Perhaps it was just Lib Dem Susan Kramer… well, she seems trustworthy, Baroness and all. I’m ashamed to say that really my economic chops end at the point my reliable information stops and what seems reliable to me is not Labour. That dastardly world view again, or maybe Labour really did screw the pooch on the economy and I actually legitimately don’t trust them. They’ll certainly need to do more than Ed’s speech.

If there’s one thing we can all agree on, it’s that no one can agree on who is to blame for all this horse meat we’ve all eaten. Yes, all eaten, mwuhaha. It seems likely that during the unknown number of years this scandal was being perpetrated, most of us would have chowed down on some trace equine scrapings. Charlie Brooker does a wonderful job of illustrating the hypocrisy of our aversion to this notion in his Weekly Wipe episode of last week. Do have a look.

It’s hard not to feel a little violated when being fed X and it actually being Y, but if half a thousand pure horse burgers a day is what it would take to cause any bute related damages then we shouldn’t be terribly concerned. As for who’s to blame, this is a circus I’d rather stay out of before someone even points the finger at me. Government blames supermarkets, supermarkets blame councils, councils blame suppliers, suppliers blame suppliers and George Galloway blames government.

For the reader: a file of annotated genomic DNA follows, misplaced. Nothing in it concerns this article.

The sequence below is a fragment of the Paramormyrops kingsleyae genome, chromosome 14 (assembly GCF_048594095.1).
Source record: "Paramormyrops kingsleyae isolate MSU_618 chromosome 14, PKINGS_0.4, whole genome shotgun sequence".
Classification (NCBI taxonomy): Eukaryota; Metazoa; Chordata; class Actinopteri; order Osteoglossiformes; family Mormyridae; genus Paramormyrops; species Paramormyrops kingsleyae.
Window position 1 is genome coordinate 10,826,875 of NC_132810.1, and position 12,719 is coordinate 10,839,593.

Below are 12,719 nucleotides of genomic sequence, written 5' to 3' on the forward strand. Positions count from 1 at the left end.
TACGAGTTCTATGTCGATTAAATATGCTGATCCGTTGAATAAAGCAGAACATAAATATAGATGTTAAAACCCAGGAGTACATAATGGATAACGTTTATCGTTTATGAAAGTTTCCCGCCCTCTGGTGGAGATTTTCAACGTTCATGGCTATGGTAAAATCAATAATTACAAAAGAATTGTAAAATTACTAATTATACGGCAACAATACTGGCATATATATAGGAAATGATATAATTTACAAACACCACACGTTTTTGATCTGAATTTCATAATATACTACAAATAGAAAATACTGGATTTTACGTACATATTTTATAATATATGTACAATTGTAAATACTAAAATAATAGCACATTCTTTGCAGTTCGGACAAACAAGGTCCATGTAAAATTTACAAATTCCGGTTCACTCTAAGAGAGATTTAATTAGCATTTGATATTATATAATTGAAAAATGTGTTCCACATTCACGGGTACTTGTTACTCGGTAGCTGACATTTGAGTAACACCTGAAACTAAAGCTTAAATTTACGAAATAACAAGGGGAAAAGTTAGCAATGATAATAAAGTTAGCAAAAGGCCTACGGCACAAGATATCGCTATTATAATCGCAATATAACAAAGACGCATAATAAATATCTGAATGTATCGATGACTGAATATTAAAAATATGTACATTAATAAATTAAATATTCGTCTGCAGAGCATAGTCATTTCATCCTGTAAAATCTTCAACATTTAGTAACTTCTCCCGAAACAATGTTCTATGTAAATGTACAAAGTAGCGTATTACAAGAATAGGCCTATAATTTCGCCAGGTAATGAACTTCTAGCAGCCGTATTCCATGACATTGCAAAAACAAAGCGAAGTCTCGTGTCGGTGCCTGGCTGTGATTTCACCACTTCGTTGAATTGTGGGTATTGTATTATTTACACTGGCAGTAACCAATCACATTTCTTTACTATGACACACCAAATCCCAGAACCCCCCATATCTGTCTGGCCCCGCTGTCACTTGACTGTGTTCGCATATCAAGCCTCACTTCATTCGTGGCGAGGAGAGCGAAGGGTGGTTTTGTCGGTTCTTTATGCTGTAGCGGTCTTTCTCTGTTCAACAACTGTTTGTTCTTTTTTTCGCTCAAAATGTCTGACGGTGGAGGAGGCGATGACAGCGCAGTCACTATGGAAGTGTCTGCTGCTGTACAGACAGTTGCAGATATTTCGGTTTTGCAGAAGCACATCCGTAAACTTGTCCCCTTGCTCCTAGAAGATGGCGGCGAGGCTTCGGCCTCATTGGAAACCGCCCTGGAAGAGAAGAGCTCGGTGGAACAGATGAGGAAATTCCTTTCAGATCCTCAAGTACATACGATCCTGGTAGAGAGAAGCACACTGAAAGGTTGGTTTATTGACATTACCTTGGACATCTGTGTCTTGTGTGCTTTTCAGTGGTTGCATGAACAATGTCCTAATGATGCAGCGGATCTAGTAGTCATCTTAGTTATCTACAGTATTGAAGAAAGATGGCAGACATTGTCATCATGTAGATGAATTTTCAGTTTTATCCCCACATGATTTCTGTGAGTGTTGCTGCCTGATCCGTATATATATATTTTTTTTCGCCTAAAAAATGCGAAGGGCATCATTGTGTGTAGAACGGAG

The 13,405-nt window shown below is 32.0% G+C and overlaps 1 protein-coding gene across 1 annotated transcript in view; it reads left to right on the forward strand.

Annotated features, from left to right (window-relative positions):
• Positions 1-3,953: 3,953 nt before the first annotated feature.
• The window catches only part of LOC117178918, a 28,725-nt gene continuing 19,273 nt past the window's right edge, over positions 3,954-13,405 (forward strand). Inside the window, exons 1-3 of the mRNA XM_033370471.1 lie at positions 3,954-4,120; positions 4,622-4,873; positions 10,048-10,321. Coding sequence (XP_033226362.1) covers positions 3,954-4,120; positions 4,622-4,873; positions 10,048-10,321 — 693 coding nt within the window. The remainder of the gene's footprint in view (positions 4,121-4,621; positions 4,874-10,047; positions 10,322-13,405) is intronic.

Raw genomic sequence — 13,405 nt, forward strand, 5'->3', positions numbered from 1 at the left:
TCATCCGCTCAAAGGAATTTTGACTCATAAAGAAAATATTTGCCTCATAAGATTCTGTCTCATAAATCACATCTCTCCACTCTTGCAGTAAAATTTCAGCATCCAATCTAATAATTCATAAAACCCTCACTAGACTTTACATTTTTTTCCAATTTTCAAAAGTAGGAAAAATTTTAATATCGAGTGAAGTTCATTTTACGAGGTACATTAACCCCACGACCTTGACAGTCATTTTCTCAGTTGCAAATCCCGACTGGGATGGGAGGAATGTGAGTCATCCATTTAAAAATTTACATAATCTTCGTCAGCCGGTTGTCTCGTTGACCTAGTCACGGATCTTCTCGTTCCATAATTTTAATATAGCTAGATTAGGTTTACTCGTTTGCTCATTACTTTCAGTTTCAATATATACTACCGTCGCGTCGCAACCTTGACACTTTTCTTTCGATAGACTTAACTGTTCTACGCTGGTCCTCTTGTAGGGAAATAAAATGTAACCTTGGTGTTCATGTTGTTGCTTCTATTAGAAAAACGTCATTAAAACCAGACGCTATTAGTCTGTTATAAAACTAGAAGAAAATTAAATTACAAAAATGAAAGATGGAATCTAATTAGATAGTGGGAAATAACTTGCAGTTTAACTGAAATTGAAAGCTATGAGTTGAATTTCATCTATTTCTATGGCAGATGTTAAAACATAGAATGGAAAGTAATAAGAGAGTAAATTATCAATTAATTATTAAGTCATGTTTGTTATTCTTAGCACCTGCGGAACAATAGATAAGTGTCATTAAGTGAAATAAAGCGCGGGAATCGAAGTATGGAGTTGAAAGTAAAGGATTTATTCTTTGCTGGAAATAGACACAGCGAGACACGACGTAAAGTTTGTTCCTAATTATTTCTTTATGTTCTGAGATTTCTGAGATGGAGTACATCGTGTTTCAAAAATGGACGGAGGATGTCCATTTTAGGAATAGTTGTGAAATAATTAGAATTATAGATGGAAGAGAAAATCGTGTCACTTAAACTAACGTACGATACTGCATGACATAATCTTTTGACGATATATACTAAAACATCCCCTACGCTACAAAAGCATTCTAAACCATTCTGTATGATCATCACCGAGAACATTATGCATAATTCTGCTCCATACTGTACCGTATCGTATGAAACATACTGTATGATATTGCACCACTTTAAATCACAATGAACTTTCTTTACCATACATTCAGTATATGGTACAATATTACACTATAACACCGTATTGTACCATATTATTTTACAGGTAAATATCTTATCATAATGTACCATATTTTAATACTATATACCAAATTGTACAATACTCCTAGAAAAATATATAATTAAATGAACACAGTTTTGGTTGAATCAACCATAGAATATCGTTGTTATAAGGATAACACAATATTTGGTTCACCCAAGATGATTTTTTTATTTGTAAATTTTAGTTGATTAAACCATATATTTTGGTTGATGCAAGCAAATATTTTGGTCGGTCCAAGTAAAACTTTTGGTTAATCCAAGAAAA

Hardly a surprise that last one, and as a side note I wish that festering sack of hatred and diatribe would stop being sent invitations to Question Time, he’s boring. From my perspective, sometimes blaming someone is a poor use of time. In this instance it seems more likely that the chain of food custody, as it were, was violated by orchestrated criminal elements, and it’s fair to say that everyone was just hoodwinked. Embarrassing yes, but it doesn’t call for endless cycles of recrimination.

I’d eat horse. Maybe this saga will pave the way for a new product on our shelves, but god help you all if I find any cow in my mustang burgers. Ultimately, it’s all a moot point. Not just the meat scandal, but Miliband, the Pope and all. Even though I haven’t yet encountered a single conspiracy theory, and all indications suggest it was really just a meteorite, I’m going to say Russia was just invaded by aliens. You read it here first.